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City Council Passes Ordinance Decriminalizing Marijuana Misdemeanors

The new legislation removes jailtime and fines for possession of up to 200 grams of marijuana.  [photolona / shutterstock]
Gloved hands holding a small marijuana plant

There will be smaller penalties for marijuana possession in Cleveland under legislation approved by city council Monday night.

The measure lowers penalties for possession of up to 200 grams, or seven ounces, removing fines and prison time. It aims to reduce incarceration rates and harsher enforcement against minorities.

The legislation amends city ordinances passed in 2003 and 1989, which created the initial penalties. It was passed with no legal objections from the city’s law department.

High fines and jail time for marijuana possession disproportionately affect black people, said Councilman Blaine Griffin, who sponsored the legislation.

“We’re trying not to put an undue burden on people in our society who have marijuana offenses, to try to make sure that we eliminate disparities,” Griffin said.

African Americans are five to seven times more likely to face penalties for marijuana possession than their white counterparts, Griffin said.

“This is the first step, but I do think in the future we do need to look at statewide legislation, as well as federal, to decriminalize and actually to legalize marijuana across the country,” Griffin said.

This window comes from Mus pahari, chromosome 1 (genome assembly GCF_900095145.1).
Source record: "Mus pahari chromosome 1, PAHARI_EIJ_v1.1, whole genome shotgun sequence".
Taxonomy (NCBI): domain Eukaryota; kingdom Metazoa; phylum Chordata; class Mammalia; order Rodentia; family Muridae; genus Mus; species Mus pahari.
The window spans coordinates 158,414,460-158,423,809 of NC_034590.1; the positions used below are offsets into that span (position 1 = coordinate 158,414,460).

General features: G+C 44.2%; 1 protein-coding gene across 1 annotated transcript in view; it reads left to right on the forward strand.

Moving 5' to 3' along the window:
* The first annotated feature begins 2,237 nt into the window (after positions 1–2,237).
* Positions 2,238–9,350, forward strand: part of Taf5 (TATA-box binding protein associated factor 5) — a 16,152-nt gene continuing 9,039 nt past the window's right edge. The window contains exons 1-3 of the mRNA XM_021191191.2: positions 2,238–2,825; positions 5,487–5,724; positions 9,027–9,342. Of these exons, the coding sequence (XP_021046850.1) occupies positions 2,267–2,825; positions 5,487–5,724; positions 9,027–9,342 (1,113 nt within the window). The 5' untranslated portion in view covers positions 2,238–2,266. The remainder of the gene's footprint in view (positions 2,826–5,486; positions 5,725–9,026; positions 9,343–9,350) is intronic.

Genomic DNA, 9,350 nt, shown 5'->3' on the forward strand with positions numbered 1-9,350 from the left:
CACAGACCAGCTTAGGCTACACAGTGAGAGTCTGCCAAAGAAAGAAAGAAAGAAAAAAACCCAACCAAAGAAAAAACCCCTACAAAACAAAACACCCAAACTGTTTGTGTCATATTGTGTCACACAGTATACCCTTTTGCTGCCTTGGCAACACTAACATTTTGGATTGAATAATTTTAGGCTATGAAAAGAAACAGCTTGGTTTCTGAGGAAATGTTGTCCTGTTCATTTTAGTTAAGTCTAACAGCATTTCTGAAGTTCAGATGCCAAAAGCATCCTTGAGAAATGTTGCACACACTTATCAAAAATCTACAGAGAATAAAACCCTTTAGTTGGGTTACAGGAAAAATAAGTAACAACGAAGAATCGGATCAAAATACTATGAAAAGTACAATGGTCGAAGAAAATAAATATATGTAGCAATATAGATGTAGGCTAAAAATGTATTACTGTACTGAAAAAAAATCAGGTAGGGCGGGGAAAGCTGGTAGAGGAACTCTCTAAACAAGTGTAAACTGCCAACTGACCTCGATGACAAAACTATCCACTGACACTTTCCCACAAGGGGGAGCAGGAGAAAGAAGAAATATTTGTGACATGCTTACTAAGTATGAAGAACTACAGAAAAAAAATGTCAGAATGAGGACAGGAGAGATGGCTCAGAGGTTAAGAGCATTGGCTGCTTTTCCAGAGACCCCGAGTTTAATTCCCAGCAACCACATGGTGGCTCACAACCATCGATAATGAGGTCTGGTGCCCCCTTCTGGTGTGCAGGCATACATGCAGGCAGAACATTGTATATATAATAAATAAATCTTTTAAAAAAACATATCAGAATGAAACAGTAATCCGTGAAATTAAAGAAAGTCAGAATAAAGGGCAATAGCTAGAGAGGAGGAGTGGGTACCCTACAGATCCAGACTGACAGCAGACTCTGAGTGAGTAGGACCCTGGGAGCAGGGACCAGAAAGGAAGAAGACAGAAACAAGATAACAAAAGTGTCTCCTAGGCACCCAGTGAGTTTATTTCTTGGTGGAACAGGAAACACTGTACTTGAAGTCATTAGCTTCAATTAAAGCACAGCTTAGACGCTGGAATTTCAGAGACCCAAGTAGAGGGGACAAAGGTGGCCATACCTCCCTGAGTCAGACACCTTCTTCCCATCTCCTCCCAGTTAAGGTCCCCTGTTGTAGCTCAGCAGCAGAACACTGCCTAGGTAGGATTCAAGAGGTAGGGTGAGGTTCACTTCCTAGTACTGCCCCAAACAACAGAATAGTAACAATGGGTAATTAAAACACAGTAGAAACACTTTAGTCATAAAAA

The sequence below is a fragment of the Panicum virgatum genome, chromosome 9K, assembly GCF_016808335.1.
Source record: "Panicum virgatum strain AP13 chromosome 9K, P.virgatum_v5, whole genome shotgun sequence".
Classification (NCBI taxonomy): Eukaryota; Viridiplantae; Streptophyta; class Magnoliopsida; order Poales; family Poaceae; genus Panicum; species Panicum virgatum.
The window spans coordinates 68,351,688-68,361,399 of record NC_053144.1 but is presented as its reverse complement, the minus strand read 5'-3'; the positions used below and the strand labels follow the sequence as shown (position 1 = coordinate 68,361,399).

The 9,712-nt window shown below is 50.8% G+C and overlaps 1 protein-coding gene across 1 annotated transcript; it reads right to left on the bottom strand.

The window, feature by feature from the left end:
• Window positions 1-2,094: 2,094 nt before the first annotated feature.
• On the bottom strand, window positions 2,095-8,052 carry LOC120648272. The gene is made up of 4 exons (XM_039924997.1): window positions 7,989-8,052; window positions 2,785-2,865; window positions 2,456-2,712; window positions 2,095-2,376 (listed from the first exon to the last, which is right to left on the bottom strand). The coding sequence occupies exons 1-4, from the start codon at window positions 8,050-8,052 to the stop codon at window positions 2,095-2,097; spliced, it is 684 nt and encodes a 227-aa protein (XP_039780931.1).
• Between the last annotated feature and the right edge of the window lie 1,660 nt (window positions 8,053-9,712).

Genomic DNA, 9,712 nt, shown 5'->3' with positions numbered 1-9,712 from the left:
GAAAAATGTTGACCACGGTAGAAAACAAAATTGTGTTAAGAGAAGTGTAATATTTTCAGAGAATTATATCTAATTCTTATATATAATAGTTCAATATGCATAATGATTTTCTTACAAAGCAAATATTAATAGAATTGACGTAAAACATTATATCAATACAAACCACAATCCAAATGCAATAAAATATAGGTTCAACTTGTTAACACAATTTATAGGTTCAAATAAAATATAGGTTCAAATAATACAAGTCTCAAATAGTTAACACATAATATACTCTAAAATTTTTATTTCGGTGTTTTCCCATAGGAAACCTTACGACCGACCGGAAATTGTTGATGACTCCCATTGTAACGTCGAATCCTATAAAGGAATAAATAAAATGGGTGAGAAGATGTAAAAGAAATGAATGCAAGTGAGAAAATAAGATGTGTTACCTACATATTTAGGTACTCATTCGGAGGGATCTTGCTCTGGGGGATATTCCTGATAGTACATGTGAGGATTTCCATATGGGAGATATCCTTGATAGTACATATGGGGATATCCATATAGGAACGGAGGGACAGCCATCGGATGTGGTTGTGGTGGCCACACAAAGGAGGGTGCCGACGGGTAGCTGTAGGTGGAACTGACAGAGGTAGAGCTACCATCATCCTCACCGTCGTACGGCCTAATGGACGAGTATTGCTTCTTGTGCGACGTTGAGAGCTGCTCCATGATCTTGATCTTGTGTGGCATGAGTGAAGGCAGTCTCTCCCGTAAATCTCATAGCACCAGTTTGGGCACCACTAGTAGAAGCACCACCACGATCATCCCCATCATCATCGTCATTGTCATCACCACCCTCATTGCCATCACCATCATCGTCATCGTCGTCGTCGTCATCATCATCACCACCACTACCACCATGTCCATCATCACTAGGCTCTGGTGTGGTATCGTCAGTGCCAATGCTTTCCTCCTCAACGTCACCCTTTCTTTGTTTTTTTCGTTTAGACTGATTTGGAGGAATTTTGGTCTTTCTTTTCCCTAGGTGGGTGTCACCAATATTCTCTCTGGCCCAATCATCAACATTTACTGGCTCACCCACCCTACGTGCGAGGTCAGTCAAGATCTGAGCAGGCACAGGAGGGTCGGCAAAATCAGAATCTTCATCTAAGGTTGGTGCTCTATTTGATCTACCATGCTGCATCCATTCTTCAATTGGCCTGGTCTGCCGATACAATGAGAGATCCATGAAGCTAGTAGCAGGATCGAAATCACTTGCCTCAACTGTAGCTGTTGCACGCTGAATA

Reducing jail time for marijuana possession could also ease conditions at local jails, Griffin said.

The Cuyahoga County jail has faced overcrowding and allegations of inmate mistreatment, and a 2018 U.S. Marshals Service report called conditions “inhumane.”

“This is a modern-day Prohibition, and this is the first step that we’re taking to really try to make sure that we lessen the burden of marijuana penalties of our community,” Griffin said.

Other council members questioned the amount of marijuana that the ordinance decriminalizes, arguing 200 grams is too high.

Councilman Michael Polensek brought an ounce of herbs (not marijuana) to the finance committee meeting Monday as a visual tool to evaluate those numbers.

“Seven containers of this, that’s not for medicinal purposes,” Polensek said. “I understand and I concur with my colleague, I commend my colleague. There have been people who have made mistakes in their lives and they’ve gone on and they’re paying a severe price for this. But at the end of the day, that is a lot of pot.”

The 200-gram limit comes from other similar legislation and research, Griffin said.

Law enforcement can still confiscate the marijuana and issue a citation.

The move comes after other Ohio cities, including Toledo, Dayton and Cincinnati, made similar changes.